Every president has had a unique and complicated relationship with the intelligence community. While some have been coolly distant, even adversarial, others have found their intelligence agencies to be among the most valuable instruments of policy and power. Since John F. Kennedy's presidency, this relationship has been distilled into a personalized daily report: a short summary of what the intelligence apparatus considers the most crucial information for the president to know that day about global threats and opportunities.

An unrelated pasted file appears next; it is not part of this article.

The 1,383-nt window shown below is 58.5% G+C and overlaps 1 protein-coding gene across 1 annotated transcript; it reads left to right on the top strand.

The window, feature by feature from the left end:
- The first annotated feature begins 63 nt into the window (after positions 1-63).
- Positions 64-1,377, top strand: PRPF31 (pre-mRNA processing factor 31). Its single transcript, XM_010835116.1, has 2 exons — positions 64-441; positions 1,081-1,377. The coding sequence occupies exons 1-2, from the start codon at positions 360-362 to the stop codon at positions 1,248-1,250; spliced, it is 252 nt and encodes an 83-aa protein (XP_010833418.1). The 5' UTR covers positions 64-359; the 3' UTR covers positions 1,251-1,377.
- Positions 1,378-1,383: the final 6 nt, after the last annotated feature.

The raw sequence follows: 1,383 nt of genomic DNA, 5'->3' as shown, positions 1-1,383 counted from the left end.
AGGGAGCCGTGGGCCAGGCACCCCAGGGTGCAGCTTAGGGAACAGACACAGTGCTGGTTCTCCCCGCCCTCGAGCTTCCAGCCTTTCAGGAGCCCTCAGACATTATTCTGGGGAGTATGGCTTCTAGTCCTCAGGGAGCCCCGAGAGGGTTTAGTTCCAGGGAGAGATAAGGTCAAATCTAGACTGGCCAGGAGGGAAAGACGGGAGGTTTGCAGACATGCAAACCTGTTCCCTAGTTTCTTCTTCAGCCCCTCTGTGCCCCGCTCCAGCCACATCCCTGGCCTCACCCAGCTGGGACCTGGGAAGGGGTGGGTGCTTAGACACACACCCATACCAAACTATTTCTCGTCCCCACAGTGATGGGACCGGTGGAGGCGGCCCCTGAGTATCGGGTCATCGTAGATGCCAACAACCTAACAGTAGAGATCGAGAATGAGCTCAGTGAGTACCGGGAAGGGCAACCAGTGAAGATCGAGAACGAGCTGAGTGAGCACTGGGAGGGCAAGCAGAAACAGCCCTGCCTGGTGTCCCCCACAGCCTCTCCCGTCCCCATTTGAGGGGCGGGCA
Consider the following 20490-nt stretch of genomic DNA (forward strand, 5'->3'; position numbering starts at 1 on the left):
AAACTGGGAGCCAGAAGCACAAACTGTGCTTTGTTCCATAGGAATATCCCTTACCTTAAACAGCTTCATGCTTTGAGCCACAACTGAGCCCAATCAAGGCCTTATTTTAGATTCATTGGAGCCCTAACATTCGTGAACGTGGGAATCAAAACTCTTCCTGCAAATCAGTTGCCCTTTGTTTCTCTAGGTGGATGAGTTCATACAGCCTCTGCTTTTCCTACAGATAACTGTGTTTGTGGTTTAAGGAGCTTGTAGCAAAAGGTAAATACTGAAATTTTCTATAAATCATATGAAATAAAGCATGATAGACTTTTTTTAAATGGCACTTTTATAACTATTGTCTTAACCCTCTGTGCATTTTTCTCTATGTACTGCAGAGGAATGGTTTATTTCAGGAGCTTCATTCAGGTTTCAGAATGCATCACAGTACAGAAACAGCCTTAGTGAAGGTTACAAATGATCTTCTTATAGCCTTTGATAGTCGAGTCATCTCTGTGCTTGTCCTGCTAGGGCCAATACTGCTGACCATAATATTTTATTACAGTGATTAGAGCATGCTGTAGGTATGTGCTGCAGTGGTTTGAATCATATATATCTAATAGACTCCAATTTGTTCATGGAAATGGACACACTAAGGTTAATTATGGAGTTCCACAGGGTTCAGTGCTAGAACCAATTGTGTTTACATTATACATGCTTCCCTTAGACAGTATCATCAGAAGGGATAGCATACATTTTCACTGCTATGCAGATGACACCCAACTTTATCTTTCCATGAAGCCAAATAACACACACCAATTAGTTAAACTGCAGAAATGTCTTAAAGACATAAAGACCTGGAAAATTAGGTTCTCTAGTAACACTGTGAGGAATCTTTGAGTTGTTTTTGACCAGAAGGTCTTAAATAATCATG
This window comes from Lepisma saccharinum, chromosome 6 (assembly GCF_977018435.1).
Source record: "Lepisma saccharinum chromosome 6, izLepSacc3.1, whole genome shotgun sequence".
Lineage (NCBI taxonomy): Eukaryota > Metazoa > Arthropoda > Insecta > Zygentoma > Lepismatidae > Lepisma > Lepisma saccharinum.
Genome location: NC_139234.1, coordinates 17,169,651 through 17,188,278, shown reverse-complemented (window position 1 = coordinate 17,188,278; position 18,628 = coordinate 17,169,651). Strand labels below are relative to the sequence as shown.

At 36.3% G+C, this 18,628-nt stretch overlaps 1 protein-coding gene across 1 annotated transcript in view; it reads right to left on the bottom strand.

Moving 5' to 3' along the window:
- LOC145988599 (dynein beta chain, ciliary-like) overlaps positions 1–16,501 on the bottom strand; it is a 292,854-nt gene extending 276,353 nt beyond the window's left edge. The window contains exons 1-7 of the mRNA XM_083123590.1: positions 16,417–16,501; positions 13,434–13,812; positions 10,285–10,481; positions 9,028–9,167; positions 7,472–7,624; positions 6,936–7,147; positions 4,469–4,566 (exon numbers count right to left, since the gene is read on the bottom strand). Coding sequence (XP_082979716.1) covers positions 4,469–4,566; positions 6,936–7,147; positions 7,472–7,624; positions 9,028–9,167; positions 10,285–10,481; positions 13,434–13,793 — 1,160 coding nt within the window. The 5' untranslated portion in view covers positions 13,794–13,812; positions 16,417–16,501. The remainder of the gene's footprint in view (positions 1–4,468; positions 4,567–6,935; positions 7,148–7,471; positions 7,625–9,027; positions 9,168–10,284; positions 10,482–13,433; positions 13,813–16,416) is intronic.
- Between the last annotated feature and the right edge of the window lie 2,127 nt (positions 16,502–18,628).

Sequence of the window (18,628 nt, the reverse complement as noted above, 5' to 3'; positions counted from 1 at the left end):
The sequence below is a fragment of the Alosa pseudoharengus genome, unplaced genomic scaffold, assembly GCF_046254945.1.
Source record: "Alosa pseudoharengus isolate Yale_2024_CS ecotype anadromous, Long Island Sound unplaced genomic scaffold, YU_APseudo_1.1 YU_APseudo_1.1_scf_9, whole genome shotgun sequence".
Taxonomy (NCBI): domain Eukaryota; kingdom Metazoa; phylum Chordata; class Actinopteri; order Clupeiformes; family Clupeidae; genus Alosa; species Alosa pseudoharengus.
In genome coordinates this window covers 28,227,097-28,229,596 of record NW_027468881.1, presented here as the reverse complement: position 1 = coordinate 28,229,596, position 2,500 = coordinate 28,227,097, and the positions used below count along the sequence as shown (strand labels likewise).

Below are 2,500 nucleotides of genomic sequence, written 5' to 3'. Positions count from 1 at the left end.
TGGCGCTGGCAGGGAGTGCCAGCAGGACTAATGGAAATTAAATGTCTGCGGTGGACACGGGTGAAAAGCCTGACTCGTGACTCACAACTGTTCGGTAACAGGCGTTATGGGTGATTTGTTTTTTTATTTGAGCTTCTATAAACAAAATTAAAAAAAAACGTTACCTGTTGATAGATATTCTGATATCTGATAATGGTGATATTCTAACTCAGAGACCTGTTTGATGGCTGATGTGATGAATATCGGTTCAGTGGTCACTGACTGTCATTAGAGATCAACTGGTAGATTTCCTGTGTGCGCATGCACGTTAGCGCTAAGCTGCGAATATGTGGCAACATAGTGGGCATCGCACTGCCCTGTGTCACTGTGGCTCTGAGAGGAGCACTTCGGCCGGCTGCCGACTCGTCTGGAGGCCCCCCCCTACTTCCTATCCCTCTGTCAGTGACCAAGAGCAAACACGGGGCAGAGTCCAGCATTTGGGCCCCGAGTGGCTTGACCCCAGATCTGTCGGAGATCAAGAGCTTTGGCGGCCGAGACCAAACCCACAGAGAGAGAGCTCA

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Each U.S. president inherits history’s most robust system for gaining insight into the capabilities and intentions of other powers. A vital part of this national security infrastructure is the President’s Daily Brief, or PDB, which contains the nation’s most sensitive intelligence reporting and analysis. For more than 50 years, the U.S. intelligence community has delivered this top-secret book to the commander in chief every working day.